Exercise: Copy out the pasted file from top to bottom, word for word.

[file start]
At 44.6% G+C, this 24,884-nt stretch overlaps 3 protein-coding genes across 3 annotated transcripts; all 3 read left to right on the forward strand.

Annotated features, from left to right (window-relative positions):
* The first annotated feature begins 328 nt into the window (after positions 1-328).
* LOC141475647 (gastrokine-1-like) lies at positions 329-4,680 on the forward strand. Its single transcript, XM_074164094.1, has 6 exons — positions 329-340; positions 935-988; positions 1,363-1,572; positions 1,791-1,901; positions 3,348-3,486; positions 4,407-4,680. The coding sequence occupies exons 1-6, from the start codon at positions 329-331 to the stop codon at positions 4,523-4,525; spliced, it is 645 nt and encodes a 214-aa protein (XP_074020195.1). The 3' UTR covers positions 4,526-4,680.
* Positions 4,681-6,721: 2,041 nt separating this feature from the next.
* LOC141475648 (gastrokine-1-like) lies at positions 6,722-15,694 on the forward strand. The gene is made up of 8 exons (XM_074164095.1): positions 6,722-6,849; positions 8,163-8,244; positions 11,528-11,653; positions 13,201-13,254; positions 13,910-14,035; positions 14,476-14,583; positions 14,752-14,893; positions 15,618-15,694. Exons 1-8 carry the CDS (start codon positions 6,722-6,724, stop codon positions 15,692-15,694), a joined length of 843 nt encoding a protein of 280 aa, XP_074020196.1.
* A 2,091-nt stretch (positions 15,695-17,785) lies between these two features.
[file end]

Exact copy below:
At 44.6% G+C, this 24,884-nt stretch overlaps 3 protein-coding genes across 3 annotated transcripts; all 3 read left to right on the forward strand.

Annotated features, from left to right (window-relative positions):
* The first annotated feature begins 328 nt into the window (after positions 1-328).
* LOC141475647 (gastrokine-1-like) lies at positions 329-4,680 on the forward strand. Its single transcript, XM_074164094.1, has 6 exons — positions 329-340; positions 935-988; positions 1,363-1,572; positions 1,791-1,901; positions 3,348-3,486; positions 4,407-4,680. The coding sequence occupies exons 1-6, from the start codon at positions 329-331 to the stop codon at positions 4,523-4,525; spliced, it is 645 nt and encodes a 214-aa protein (XP_074020195.1). The 3' UTR covers positions 4,526-4,680.
* Positions 4,681-6,721: 2,041 nt separating this feature from the next.
* LOC141475648 (gastrokine-1-like) lies at positions 6,722-15,694 on the forward strand. The gene is made up of 8 exons (XM_074164095.1): positions 6,722-6,849; positions 8,163-8,244; positions 11,528-11,653; positions 13,201-13,254; positions 13,910-14,035; positions 14,476-14,583; positions 14,752-14,893; positions 15,618-15,694. Exons 1-8 carry the CDS (start codon positions 6,722-6,724, stop codon positions 15,692-15,694), a joined length of 843 nt encoding a protein of 280 aa, XP_074020196.1.
* A 2,091-nt stretch (positions 15,695-17,785) lies between these two features.